This write-up does not and will not talk about the frauds, exploitations etc. that are being exposed in recent times through media etc. The HOs must be trusted Muslims to the community and should be devoid of any greed whatsoever. Profit making based on greediness is addictive behaviour that has no limits and does not care adherence to the guidelines of Islam. Who are Hajj pilgrims? They are Allah’s (SWT) guests and all stakeholders must ponder on and remember this. The acute asymmetry between the Hajj Tour operators (HOs) and the pilgrims makes the HOs command as they wish to put the pilgrims at the mercy of the HOs – this must get erased for the benefit of the pilgrims and for the accrual of Allah’s (SWT) Blessings for the HOs in the real sense of service to the Hujjah (pilgrims).

There are many ways by which the cost of Hajj could be reduced effectively. No one should conclude it is impossible. MRCA must play the lead role in finding ways and means of reducing the cost of Hajj. In that respect firstly it should fully get engaged with the KSA (and its allies) to seek ways and means of reducing the cost of air travel, lodging and other connected services in Makka and Madina. MRCA with the involvement of HOs must continually have talks/discussions with the Saudi Embassy in Sri Lanka in this cost issue. Effectively getting costs reduced – commonly called as cost-cutting –is an established methodology/technique in use in every enterprise of repute today, profit and non-profit alike, that is worthy of acceptance and application in the cost reduction of Hajj.

Hajj is sacred and is performed in Makka. All services required and connected with the performance of Hajj are also sacred whether they are within Makka or from the pilgrims own countries. Whoever the sovereign Ruler of Makka, he must understand and accept the multi-faceted Islamic responsibilities the Saudi Rulers have to shoulder and thus allow all the eligible and affordable Muslims throughout the world to perform Hajj. All Muslims must appreciate the nearly infallible logistics implemented by the Saudi Authorities during Hajj – Alhamdu Lillah. If the Saudis are good at the logistics – Insha Allah – they could also be good or even better at ‘cost-cutting’ too only if they are made to realize the high costs that come from their part in Hajj. The Saudi Authorities at present have allowed a Laissez-faire approach to all parties rendering Hajj services viz. airlines, hotels, transport and any other connected services and that approach has given rise to near monopoly or oligopoly situations in the Hajj affairs within KSA. This is where the high cost of Hajj evolves and calls for resolutions.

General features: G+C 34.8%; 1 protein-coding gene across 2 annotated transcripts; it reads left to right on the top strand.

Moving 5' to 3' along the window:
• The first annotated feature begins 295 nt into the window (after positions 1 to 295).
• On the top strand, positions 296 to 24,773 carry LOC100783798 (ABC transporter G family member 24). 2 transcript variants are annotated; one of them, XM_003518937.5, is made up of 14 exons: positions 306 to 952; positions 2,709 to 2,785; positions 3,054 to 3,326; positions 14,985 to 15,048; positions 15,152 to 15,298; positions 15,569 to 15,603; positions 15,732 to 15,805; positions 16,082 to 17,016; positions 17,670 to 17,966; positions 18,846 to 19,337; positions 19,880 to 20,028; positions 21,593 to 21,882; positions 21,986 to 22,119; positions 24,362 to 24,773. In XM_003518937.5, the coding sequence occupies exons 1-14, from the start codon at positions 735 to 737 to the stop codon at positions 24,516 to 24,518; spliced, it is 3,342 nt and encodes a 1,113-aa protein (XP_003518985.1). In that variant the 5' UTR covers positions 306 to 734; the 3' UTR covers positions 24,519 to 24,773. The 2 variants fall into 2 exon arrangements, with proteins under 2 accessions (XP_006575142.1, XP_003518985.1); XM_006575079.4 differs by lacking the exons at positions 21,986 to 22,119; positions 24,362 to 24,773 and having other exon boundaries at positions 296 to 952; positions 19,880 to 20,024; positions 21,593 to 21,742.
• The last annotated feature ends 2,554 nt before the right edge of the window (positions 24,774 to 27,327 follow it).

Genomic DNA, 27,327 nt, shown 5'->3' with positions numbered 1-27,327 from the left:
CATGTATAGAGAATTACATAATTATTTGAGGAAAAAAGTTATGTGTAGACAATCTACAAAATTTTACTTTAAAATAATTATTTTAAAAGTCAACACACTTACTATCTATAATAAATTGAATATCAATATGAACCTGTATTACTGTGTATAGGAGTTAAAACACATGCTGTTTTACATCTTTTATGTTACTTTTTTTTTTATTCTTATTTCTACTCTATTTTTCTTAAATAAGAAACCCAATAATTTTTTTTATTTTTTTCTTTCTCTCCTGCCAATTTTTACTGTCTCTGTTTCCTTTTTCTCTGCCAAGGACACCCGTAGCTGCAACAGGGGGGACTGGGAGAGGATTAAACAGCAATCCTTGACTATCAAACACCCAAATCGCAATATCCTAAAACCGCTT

Hajj is not a travel or tour extravaganza. Hajj is a sacred Islamic obligation and all works/services rendered therein cannot be executed on a business-like basis though reasonable profits to the efforts involved are allowed. But this is what is happening in the Hajj affair – all the parties do their involvements as businesses thereby reaping exorbitant profits. Though the Muslims are mindful of the enormous efforts of the Saudi government in the Hajj, they are also saddened by the Saudi Government’s indifference towards the workings of their airlines, Makka and Madina hotels, transportation, visa costs which individually and collectively impinge on the high cost of Hajj. The same story of making exorbitant profits by their local Hajj Travel Operators and the corruptions and frauds in the Hajj Ministry in their home countries.

The Kingdom of Saudi Arabia (KSA) is a very rich country through its natural petroleum resource. It helps people and countries that need financial grants throughout the world. It helps especially the Muslim Ummah all over in Islamic (Sunni) and general education, funding essential projects, assistance for mosques etc. which are laudable and have to be appreciated. Thus it is surprising that the KSA does not get that involved in executing the Hajj-related activities/services within its command in the sense of regulating the costs of hotels, transportation, airfares and other essential Hajj-related activities. Hajj cannot be looked at as a means of making money or profits by burdening the pilgrims through high costs. Hajj is not an extravaganza and the stakeholders within KSA and pilgrims’ home countries must realize that all stakeholders must get involved for the Pleasure of Allah (SWT) and nothing else. Hajj services cannot and should not be done as a business – that does not mean that one cannot make profits.

The profits must be in proportion to the efforts expended, otherwise, it amounts to interest (Riba). The pilgrims must be the first concern. Could the majority of the would-be pilgrims afford the prices charged? That must be the first criterion or concern. Using the 80/20 rule, one may conclude that less than 20% of the pilgrims would be the ones who could afford whatever the price charged.

The balance 80%, the affordable (not the rich) Muslims, will not be able to perform Hajj at the prevailing exorbitant cost though a very small percentage of that 80% may undertake Hajj with difficulty and hardship based on a determination to perform Hajj whatever the cost. The KSA may pose the Question: ‘But, we get around three million Muslims for Hajj and that is what we could accommodate though Muslims who wish to perform Hajj is much higher. So the three million Muslims show that the present cost of Hajj is acceptable’. Yes, affordable to the privileged rich. What about the affordable Muslims who could do Hajj if the cost is low?

Whatever the way KSA governs its citizens and its overall administration is no concern for other Muslims outside.

The question of Hajj is different though it has to be managed by KSA by virtue of the fact that Masjid Al-Haram, Kaaba, Safa & Marwa, Mina, Arafat, Muzdalifah and Jamaratplus Masjid Al Nabawi are under their administration. These places are Islamic heritages and thereby call for entirely different administrative responsibilities on KSA.